What does the Club for Growth say about this? What does Heritage say about this? You know, do they key vote it? You know, that could make a difference for some of these conservative members.

But I think the leverage, the only leverage, that Mitch McConnell has here is to say, this is it. And if you vote against this bill, you are voting to keep ObamaCare. Ted Cruz, this is your chance to change or to get rid of ObamaCare.

And I think Mitch McConnell should put it up for a vote, no matter what the whip count says, and get them on the record and force people to take a stand. If you're a Republican and you've campaigned for the last seven years to get rid of ObamaCare, are you going to vote against this Senate bill now? It's up to you.

BASH: And that's his way.

BERMAN: Perry Bacon, M.J. Lee was sitting right next to me. And she notes one of the things that Mitch McConnell has done is created a comparison to the House bill as opposed to maybe a comparison to ObamaCare, which might make it easier for some of the senators voting.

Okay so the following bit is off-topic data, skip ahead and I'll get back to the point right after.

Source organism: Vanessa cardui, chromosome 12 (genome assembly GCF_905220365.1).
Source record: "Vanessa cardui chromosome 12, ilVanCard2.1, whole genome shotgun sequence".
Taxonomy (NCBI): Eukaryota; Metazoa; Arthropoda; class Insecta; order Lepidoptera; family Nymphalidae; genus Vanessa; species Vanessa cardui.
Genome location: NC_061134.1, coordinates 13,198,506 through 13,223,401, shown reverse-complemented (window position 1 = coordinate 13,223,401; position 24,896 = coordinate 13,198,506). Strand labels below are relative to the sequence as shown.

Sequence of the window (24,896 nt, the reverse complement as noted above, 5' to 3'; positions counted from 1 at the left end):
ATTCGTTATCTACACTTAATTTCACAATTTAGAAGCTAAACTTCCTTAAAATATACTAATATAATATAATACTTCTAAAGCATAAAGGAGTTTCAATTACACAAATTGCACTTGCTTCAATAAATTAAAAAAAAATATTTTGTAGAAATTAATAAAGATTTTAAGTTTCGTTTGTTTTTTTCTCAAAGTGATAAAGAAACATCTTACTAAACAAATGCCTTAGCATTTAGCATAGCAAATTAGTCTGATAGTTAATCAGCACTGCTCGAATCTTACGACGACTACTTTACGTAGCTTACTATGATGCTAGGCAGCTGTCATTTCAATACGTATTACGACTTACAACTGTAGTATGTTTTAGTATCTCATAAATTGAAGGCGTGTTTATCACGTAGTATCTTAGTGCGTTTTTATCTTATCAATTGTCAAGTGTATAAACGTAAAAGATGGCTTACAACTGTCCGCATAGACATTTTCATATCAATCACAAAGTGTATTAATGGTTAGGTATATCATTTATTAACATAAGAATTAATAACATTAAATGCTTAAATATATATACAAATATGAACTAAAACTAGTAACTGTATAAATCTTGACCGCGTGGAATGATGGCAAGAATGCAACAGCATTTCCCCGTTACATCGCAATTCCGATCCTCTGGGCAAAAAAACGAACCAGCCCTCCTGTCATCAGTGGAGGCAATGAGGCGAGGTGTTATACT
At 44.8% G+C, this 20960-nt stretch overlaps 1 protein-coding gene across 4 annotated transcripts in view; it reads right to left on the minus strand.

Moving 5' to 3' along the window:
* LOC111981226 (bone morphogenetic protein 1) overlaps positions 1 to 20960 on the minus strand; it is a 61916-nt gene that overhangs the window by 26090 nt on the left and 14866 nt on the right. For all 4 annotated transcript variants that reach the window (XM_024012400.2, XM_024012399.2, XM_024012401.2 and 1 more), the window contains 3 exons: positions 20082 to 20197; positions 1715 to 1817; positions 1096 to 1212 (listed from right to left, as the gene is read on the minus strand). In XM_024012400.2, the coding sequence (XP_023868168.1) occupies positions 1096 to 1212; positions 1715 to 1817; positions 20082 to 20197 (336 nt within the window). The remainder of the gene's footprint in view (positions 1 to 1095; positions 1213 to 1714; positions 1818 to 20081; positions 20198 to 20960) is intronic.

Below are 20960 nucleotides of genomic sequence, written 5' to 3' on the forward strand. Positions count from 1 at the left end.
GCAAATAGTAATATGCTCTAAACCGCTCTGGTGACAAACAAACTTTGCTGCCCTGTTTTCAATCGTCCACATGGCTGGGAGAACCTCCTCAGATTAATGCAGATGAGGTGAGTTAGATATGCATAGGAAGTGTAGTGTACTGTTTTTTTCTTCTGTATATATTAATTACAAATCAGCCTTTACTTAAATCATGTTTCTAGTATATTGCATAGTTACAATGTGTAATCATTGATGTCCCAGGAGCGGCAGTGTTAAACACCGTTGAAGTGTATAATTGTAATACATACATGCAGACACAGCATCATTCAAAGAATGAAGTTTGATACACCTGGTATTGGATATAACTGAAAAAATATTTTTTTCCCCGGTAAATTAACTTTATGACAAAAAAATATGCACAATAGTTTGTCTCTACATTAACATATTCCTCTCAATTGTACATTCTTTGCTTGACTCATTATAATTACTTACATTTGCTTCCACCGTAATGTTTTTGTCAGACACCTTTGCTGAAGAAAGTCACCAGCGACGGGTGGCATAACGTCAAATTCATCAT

BACON: Right. You've seen that it appears like the tax credits, for example, have been changed in a way that'll make them a little more generous to people who are lower income. So in that way, my guess is the CBO score next week will show fewer people are uninsured than under the House bill. This is my guess based just on what I've seen so far.

One thing I would watch for is Nevada Senator Dean Heller. He's a member who's in a state that Hillary Clinton won. This bill is pretty unpopular in the state, so he is the one person I would argue that is not necessarily a left or a right on ideology grounds. He is someone who is going to be thinking, can I vote for this and still win re- election next year?

[09:15:00] And that's where the political pressure is going to matter. I think Matt is right to watch the conservative groups. I would also watch groups like the ARP and kind of patient groups to see how they react to this as well.

BERMAN: They didn't like the House version. We'll see if they like this one more.

Amber, last question to you, there have been Republican members complaining about the process that it was done behind closed doors. I happen to think, they're not vote based on those complaints. Yes, they've been really angry, but at the end of the day, most of them will fall into line by the end of next week?